September, 2001

Shakespeare Resource Center screen shot from September, 2001

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Like I said before, in the time since I started doing the Shakespeare Resource Center, I've picked up a few tricks here and there. For one thing, I wanted to optimize the pages to take advantage of things like page includes for running headers, footers, and the navigation throughout the site. It's an immense improvement to be able to make one change and have it take effect across the site. Along the same lines, I was finally able to totally incorporate a style sheet with this design. If I ever get tired of Verdana font, I can change a couple of lines of code in a remote file and have it applied immediately on every page. For those of you that have maintained a site of your own, you know the pain of hunting down stray <FONT> tags on a page-by-page basis.

Essentially the site update this time around was a pain in the neck, but it was done so that going forward, the site updates would be a heck of a lot easier. I would apologize to all users of Netscape Navigator 2.0, Netscape Navigator 3.0, and Internet Explorer 3.0, except that the site still works on the older browsers. Less prettily, for certain, but it works and it's legible. That's an accomplishment in itself these days.

What can I say? I have a site that serves a purpose as both an educational resource for its visitors and a veritable playground for its webmaster. It's come a long way from being "the Siberia of Cyberspace," as I called it in 1997. The site will soon pass half a million visitors this year since its inception—a blip on the map for Microsoft or Yahoo, but not bad for one Shakespeare site out of hundreds on the Web.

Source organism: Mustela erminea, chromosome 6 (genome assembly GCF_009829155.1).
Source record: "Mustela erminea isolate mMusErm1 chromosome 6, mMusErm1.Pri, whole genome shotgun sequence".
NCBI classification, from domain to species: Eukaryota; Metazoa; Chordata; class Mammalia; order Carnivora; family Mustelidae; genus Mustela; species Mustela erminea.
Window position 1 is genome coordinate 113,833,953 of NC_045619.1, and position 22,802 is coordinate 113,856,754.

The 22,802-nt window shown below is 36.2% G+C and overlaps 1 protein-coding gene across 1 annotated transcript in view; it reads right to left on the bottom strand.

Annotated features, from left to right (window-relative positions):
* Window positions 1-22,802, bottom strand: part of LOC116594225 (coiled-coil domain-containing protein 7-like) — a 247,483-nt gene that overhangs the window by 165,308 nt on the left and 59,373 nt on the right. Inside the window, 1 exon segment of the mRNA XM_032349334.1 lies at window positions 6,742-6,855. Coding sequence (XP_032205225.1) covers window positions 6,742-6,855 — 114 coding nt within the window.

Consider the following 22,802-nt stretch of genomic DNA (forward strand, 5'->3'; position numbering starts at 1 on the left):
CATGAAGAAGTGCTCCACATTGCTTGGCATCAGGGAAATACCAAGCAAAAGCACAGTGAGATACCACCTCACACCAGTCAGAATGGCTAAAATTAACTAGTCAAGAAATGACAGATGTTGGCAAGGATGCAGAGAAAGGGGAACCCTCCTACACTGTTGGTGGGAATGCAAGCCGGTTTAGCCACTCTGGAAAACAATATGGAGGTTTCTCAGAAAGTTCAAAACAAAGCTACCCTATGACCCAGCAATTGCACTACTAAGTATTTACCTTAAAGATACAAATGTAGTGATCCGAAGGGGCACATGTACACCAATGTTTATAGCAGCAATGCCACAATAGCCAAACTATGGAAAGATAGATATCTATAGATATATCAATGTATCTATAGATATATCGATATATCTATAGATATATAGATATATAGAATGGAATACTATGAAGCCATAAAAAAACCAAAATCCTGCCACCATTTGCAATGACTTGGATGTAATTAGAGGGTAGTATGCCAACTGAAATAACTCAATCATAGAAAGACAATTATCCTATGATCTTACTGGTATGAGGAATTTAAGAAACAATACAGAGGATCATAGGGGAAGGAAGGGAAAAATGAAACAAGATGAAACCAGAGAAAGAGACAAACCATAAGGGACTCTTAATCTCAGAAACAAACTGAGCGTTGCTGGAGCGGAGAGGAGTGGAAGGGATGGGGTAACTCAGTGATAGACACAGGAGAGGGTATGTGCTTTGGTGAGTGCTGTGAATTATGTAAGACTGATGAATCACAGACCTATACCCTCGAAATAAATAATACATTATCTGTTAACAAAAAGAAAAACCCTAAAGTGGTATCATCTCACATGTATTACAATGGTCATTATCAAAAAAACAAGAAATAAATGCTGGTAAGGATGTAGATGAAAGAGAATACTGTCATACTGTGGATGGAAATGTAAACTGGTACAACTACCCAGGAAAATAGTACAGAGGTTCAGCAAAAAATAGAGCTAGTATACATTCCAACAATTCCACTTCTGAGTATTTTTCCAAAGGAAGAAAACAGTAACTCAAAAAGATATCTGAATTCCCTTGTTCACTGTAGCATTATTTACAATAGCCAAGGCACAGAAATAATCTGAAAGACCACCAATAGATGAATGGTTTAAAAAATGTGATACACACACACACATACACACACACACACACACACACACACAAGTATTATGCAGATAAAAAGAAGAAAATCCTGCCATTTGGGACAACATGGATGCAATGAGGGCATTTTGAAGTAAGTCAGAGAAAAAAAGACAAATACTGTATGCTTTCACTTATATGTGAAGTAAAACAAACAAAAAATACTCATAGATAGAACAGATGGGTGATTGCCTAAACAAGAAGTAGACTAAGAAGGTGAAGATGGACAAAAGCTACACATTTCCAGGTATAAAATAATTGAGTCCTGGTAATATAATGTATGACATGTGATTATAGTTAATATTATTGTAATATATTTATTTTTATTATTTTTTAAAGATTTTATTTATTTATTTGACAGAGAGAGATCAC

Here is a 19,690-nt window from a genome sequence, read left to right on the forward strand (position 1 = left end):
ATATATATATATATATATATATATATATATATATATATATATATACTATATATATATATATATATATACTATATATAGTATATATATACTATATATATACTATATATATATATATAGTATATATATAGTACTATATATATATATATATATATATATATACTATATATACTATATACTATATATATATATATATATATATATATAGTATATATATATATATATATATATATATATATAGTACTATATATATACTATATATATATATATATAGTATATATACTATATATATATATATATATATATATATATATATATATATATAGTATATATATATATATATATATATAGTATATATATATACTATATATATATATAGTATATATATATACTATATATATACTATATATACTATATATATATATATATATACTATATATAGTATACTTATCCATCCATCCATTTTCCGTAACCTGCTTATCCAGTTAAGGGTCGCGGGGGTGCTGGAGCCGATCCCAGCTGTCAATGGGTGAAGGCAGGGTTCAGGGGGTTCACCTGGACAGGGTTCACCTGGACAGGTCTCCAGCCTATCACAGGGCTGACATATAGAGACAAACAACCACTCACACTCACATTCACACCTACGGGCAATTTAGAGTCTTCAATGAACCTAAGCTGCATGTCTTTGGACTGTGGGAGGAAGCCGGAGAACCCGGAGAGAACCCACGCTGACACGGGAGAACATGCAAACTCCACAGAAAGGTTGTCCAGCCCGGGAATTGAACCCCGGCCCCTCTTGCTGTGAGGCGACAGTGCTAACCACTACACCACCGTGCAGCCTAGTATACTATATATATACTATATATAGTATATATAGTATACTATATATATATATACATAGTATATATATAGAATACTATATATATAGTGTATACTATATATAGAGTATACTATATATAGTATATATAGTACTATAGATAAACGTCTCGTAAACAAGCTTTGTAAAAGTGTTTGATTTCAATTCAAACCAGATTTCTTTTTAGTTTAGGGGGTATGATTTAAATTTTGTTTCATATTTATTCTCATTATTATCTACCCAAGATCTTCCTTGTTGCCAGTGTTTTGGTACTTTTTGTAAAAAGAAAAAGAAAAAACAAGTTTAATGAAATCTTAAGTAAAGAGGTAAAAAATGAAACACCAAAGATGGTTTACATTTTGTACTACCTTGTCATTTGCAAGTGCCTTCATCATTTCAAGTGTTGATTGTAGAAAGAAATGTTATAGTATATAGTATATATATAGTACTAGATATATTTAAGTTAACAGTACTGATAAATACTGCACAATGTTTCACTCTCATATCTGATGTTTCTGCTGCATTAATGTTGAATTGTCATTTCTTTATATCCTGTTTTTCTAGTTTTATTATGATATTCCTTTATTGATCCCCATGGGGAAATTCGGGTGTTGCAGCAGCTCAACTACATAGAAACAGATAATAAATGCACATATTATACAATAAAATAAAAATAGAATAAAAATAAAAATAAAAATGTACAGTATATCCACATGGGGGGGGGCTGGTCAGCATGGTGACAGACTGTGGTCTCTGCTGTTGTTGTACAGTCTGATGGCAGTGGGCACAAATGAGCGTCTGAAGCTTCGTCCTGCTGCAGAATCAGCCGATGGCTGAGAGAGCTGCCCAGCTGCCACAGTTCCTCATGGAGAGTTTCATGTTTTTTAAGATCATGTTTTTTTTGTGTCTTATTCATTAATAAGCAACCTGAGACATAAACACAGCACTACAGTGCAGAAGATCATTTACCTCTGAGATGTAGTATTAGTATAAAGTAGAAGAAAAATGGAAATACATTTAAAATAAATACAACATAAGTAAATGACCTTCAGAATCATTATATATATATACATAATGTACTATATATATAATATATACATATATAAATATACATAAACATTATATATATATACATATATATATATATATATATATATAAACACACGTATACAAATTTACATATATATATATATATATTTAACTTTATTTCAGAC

A few people have asked when and why the e-mail policy changed with regard to answering certain questions. Nothing dire happened, and I'm not being grumpy. It changed around the spring of 2001, right around term paper time. I was buried up to my neck in work, both my day job and freelance gigs. I also had a wedding and a much-needed vacation to plan. On top of all that, a string of out-of-state family illnesses was beginning to take a toll on what little concentration I had left. My original reason stands—it was no longer possible to provide accurate, timely, and well-researched replies to the more time-consuming questions.

Plus, I'd begun to have my fill of being a personal research assistant for five to seven people a week, more and more of whom seemed to be e-mailing me one or two days before a paper was due. Such is life.

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